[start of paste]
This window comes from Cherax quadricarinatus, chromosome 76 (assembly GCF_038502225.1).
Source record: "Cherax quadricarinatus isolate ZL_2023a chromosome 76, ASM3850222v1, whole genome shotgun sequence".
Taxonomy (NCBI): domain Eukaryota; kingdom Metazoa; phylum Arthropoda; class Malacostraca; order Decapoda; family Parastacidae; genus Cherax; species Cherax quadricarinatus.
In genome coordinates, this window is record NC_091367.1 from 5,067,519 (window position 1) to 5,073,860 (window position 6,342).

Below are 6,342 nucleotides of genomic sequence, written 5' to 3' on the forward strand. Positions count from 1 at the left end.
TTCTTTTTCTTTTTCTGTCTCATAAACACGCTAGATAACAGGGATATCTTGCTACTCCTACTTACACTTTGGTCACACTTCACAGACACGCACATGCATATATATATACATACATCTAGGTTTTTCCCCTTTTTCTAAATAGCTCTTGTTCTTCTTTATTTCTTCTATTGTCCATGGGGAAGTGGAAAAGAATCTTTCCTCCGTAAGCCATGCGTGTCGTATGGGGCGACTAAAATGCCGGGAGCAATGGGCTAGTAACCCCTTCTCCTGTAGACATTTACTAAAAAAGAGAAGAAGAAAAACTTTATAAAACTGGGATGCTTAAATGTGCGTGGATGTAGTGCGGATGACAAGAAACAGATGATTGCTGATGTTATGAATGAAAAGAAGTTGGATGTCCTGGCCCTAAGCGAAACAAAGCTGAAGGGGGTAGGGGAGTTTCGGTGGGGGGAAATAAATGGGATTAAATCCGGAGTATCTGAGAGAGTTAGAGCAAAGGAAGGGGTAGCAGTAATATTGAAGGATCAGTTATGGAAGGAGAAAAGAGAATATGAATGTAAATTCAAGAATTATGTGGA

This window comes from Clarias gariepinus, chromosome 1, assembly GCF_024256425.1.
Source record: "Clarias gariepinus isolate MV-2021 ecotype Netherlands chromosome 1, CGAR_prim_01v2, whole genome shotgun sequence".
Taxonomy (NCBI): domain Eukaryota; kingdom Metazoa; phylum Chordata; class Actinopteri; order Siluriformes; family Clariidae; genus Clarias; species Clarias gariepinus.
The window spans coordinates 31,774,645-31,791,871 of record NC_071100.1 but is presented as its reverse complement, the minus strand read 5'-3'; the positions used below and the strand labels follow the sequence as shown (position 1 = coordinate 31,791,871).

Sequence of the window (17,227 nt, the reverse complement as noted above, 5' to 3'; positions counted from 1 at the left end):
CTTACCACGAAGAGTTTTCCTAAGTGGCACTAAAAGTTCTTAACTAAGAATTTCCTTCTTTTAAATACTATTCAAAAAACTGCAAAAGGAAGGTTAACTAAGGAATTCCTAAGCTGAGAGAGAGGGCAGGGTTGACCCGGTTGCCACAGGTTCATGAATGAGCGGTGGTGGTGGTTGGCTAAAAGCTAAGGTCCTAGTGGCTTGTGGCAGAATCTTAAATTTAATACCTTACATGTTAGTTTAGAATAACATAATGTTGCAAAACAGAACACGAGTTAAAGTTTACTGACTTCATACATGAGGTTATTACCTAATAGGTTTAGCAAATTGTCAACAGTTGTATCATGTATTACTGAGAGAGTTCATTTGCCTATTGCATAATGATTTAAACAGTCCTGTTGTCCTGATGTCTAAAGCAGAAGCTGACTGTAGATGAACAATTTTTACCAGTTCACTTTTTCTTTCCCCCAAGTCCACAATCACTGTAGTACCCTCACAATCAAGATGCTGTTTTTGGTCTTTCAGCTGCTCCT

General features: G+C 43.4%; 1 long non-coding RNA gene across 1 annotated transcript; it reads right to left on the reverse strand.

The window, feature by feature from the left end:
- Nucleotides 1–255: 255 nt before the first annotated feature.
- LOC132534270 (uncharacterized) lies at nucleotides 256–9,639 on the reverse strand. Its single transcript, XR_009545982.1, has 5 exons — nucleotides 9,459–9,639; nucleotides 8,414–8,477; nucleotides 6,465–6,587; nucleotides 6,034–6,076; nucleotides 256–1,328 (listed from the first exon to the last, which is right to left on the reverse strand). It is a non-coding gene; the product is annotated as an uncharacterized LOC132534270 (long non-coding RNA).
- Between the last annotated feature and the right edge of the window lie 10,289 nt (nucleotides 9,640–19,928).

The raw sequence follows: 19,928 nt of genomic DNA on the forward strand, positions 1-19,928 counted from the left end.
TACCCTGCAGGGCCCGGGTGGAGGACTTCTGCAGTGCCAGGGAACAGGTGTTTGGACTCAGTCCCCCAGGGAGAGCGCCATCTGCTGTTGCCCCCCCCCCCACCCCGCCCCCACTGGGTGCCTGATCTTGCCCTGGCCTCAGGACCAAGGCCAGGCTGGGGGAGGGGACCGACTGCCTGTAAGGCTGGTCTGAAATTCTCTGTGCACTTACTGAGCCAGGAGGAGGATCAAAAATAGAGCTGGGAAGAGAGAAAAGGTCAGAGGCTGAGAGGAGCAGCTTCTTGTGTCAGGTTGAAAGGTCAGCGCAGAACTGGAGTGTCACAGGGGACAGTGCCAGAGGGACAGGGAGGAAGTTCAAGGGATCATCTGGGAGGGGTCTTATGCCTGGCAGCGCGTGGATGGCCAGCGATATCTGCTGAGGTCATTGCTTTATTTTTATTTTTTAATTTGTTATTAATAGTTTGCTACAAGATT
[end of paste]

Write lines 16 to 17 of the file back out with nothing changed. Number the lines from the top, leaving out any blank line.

- LOC132534270 (uncharacterized) lies at nucleotides 256–9,639 on the reverse strand. Its single transcript, XR_009545982.1, has 5 exons — nucleotides 9,459–9,639; nucleotides 8,414–8,477; nucleotides 6,465–6,587; nucleotides 6,034–6,076; nucleotides 256–1,328 (listed from the first exon to the last, which is right to left on the reverse strand). It is a non-coding gene; the product is annotated as an uncharacterized LOC132534270 (long non-coding RNA).
- Between the last annotated feature and the right edge of the window lie 10,289 nt (nucleotides 9,640–19,928).